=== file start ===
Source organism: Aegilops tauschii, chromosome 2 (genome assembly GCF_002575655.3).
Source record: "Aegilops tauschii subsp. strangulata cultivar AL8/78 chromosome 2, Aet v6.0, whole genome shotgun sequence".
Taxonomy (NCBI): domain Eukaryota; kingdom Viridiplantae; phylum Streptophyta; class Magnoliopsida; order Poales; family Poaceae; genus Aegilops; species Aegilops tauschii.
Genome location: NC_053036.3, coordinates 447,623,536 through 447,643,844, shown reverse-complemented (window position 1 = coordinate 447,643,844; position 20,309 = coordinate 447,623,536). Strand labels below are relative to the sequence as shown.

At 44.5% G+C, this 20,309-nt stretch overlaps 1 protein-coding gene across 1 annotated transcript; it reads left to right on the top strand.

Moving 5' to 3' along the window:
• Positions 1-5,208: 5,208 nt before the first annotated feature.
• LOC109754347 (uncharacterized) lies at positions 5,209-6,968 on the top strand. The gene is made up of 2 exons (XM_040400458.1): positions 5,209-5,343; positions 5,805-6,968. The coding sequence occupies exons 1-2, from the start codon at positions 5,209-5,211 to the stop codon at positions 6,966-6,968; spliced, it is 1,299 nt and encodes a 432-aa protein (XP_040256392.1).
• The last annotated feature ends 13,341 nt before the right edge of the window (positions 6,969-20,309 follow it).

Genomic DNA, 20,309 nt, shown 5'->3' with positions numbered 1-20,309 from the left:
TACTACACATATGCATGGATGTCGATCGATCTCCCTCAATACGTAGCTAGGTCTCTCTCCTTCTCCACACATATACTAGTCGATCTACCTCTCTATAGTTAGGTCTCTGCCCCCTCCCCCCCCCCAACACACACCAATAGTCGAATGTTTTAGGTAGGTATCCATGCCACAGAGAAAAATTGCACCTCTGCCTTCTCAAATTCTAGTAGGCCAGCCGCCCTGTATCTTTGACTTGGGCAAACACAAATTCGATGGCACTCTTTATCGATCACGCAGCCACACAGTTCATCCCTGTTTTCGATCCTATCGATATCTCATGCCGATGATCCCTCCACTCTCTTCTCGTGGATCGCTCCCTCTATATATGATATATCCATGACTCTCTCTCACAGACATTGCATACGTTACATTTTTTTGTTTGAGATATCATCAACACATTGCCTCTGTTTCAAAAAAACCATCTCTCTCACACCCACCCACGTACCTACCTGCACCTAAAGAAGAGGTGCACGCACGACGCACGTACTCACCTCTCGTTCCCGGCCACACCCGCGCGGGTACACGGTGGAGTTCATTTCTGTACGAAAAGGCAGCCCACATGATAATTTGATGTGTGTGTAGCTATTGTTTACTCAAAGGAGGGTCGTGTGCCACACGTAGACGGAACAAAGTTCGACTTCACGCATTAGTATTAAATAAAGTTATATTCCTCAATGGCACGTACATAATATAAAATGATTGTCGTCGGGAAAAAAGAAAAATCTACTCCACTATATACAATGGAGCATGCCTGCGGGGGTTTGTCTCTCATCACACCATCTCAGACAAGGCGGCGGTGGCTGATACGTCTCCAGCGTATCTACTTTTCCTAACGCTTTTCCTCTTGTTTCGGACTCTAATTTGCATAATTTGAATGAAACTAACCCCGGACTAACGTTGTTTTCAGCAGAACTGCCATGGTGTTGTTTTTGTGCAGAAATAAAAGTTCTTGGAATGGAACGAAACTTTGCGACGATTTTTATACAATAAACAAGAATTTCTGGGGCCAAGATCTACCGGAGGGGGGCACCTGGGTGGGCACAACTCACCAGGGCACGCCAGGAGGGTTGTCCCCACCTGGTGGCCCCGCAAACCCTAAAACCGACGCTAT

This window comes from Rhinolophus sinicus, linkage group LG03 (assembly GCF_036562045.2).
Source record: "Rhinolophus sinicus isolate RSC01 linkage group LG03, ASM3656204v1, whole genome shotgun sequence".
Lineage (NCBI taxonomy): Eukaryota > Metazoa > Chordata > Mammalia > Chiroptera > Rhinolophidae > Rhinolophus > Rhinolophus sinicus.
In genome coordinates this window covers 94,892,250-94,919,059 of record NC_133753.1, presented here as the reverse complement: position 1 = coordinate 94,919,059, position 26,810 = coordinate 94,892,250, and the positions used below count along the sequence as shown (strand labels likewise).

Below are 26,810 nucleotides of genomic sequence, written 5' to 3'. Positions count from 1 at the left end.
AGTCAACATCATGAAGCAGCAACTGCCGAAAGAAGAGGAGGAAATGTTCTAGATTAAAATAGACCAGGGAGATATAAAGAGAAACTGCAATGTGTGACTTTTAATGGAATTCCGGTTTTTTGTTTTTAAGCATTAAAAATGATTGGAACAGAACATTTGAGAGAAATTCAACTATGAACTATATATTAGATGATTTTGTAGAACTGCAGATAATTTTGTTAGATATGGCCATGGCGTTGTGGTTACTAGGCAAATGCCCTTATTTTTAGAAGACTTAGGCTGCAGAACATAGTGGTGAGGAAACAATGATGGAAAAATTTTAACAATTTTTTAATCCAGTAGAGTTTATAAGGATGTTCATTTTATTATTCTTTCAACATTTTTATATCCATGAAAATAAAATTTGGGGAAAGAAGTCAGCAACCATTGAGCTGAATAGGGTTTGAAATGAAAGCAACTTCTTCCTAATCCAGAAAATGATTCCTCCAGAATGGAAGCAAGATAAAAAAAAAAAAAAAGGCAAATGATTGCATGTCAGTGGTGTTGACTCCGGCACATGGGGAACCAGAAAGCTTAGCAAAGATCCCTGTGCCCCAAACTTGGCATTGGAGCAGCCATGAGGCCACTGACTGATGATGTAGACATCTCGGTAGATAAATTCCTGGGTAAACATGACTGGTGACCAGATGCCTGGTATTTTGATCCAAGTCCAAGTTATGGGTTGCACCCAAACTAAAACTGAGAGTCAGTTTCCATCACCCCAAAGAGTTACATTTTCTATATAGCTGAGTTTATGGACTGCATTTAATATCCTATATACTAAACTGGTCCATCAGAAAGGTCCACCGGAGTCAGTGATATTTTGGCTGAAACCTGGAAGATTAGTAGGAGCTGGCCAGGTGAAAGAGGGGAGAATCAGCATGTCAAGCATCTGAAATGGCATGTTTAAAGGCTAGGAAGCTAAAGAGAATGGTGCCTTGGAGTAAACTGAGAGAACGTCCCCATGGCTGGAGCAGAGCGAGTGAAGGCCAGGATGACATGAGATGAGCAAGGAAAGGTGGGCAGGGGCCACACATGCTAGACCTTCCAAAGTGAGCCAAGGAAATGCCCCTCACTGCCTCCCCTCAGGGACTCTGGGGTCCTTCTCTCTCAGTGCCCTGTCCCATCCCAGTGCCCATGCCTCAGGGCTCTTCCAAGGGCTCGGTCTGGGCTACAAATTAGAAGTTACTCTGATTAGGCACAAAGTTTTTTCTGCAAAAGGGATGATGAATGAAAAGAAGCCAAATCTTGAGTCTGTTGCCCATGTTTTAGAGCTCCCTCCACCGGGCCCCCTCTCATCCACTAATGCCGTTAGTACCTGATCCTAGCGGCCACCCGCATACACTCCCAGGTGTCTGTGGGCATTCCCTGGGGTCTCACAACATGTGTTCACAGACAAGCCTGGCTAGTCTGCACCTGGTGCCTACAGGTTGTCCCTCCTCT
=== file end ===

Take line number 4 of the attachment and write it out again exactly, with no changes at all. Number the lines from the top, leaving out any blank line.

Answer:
Genome location: NC_053036.3, coordinates 447,623,536 through 447,643,844, shown reverse-complemented (window position 1 = coordinate 447,643,844; position 20,309 = coordinate 447,623,536). Strand labels below are relative to the sequence as shown.